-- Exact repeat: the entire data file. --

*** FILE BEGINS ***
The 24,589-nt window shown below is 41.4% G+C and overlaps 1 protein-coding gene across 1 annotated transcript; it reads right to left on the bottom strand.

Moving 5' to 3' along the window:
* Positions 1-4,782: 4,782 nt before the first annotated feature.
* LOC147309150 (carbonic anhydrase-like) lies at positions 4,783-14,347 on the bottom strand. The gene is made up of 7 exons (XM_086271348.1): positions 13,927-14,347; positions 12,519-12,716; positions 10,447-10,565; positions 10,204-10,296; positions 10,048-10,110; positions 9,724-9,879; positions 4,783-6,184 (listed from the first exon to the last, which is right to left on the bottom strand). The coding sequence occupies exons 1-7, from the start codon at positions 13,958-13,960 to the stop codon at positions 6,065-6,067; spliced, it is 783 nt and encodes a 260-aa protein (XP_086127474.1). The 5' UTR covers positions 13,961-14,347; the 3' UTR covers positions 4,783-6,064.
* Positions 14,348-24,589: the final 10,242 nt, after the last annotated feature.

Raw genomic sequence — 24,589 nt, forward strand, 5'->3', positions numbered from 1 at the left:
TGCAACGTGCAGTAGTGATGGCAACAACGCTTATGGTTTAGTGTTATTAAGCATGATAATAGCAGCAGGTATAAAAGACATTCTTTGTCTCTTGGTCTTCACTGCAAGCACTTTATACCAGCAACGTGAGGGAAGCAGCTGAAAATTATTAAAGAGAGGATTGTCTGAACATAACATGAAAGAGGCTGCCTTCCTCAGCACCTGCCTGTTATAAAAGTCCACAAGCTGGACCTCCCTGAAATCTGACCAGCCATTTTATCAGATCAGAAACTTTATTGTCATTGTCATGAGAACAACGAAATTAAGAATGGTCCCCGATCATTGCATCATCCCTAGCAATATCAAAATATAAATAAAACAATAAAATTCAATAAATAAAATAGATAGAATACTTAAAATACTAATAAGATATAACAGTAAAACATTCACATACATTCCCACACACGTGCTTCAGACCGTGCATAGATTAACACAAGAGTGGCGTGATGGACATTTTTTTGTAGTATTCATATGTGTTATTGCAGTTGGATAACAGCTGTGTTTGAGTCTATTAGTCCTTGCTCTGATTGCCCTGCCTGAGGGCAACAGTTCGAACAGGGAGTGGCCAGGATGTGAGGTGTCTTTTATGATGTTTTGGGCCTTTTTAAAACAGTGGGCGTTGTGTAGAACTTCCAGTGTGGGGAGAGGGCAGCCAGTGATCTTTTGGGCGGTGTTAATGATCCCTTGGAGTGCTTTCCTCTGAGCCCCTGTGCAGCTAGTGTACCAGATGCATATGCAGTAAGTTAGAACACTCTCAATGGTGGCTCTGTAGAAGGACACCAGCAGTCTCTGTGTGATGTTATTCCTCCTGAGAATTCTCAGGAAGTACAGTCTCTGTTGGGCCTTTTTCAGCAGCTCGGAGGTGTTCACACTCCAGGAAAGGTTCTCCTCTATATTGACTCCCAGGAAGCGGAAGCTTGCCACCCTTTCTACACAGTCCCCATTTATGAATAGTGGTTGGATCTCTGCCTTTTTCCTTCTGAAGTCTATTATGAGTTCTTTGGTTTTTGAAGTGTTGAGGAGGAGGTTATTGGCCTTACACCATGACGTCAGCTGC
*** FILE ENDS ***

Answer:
The 24,589-nt window shown below is 41.4% G+C and overlaps 1 protein-coding gene across 1 annotated transcript; it reads right to left on the bottom strand.

Moving 5' to 3' along the window:
* Positions 1-4,782: 4,782 nt before the first annotated feature.
* LOC147309150 (carbonic anhydrase-like) lies at positions 4,783-14,347 on the bottom strand. The gene is made up of 7 exons (XM_086271348.1): positions 13,927-14,347; positions 12,519-12,716; positions 10,447-10,565; positions 10,204-10,296; positions 10,048-10,110; positions 9,724-9,879; positions 4,783-6,184 (listed from the first exon to the last, which is right to left on the bottom strand). The coding sequence occupies exons 1-7, from the start codon at positions 13,958-13,960 to the stop codon at positions 6,065-6,067; spliced, it is 783 nt and encodes a 260-aa protein (XP_086127474.1). The 5' UTR covers positions 13,961-14,347; the 3' UTR covers positions 4,783-6,064.
* Positions 14,348-24,589: the final 10,242 nt, after the last annotated feature.

Raw genomic sequence — 24,589 nt, forward strand, 5'->3', positions numbered from 1 at the left:
TGCAACGTGCAGTAGTGATGGCAACAACGCTTATGGTTTAGTGTTATTAAGCATGATAATAGCAGCAGGTATAAAAGACATTCTTTGTCTCTTGGTCTTCACTGCAAGCACTTTATACCAGCAACGTGAGGGAAGCAGCTGAAAATTATTAAAGAGAGGATTGTCTGAACATAACATGAAAGAGGCTGCCTTCCTCAGCACCTGCCTGTTATAAAAGTCCACAAGCTGGACCTCCCTGAAATCTGACCAGCCATTTTATCAGATCAGAAACTTTATTGTCATTGTCATGAGAACAACGAAATTAAGAATGGTCCCCGATCATTGCATCATCCCTAGCAATATCAAAATATAAATAAAACAATAAAATTCAATAAATAAAATAGATAGAATACTTAAAATACTAATAAGATATAACAGTAAAACATTCACATACATTCCCACACACGTGCTTCAGACCGTGCATAGATTAACACAAGAGTGGCGTGATGGACATTTTTTTGTAGTATTCATATGTGTTATTGCAGTTGGATAACAGCTGTGTTTGAGTCTATTAGTCCTTGCTCTGATTGCCCTGCCTGAGGGCAACAGTTCGAACAGGGAGTGGCCAGGATGTGAGGTGTCTTTTATGATGTTTTGGGCCTTTTTAAAACAGTGGGCGTTGTGTAGAACTTCCAGTGTGGGGAGAGGGCAGCCAGTGATCTTTTGGGCGGTGTTAATGATCCCTTGGAGTGCTTTCCTCTGAGCCCCTGTGCAGCTAGTGTACCAGATGCATATGCAGTAAGTTAGAACACTCTCAATGGTGGCTCTGTAGAAGGACACCAGCAGTCTCTGTGTGATGTTATTCCTCCTGAGAATTCTCAGGAAGTACAGTCTCTGTTGGGCCTTTTTCAGCAGCTCGGAGGTGTTCACACTCCAGGAAAGGTTCTCCTCTATATTGACTCCCAGGAAGCGGAAGCTTGCCACCCTTTCTACACAGTCCCCATTTATGAATAGTGGTTGGATCTCTGCCTTTTTCCTTCTGAAGTCTATTATGAGTTCTTTGGTTTTTGAAGTGTTGAGGAGGAGGTTATTGGCCTTACACCATGACGTCAGCTGC